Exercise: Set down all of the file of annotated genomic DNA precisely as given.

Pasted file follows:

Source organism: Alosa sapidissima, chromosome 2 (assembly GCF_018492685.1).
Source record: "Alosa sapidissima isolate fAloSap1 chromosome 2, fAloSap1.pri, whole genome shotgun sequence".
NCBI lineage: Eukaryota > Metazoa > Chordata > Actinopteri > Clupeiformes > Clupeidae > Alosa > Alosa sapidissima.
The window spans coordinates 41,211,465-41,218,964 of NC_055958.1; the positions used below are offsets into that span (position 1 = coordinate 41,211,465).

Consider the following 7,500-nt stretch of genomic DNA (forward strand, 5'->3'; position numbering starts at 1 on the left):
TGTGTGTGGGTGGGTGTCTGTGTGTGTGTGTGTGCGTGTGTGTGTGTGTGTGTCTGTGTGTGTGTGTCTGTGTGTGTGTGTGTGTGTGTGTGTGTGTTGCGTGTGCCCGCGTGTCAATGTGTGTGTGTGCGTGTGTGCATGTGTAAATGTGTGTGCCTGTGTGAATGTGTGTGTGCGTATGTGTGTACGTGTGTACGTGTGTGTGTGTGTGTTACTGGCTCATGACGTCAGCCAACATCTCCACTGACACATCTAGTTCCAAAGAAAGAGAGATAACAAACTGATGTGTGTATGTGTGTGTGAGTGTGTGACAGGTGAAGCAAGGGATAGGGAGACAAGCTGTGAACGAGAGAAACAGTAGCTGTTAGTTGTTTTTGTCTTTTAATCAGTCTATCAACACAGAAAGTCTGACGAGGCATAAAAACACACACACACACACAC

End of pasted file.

Source organism: Alosa sapidissima, chromosome 2 (assembly GCF_018492685.1).
Source record: "Alosa sapidissima isolate fAloSap1 chromosome 2, fAloSap1.pri, whole genome shotgun sequence".
NCBI lineage: Eukaryota > Metazoa > Chordata > Actinopteri > Clupeiformes > Clupeidae > Alosa > Alosa sapidissima.
The window spans coordinates 41,211,465-41,218,964 of NC_055958.1; the positions used below are offsets into that span (position 1 = coordinate 41,211,465).

Consider the following 7,500-nt stretch of genomic DNA (forward strand, 5'->3'; position numbering starts at 1 on the left):
TGTGTGTGGGTGGGTGTCTGTGTGTGTGTGTGTGCGTGTGTGTGTGTGTGTGTCTGTGTGTGTGTGTCTGTGTGTGTGTGTGTGTGTGTGTGTGTGTTGCGTGTGCCCGCGTGTCAATGTGTGTGTGTGCGTGTGTGCATGTGTAAATGTGTGTGCCTGTGTGAATGTGTGTGTGCGTATGTGTGTACGTGTGTACGTGTGTGTGTGTGTGTTACTGGCTCATGACGTCAGCCAACATCTCCACTGACACATCTAGTTCCAAAGAAAGAGAGATAACAAACTGATGTGTGTATGTGTGTGTGAGTGTGTGACAGGTGAAGCAAGGGATAGGGAGACAAGCTGTGAACGAGAGAAACAGTAGCTGTTAGTTGTTTTTGTCTTTTAATCAGTCTATCAACACAGAAAGTCTGACGAGGCATAAAAACACACACACACACACAC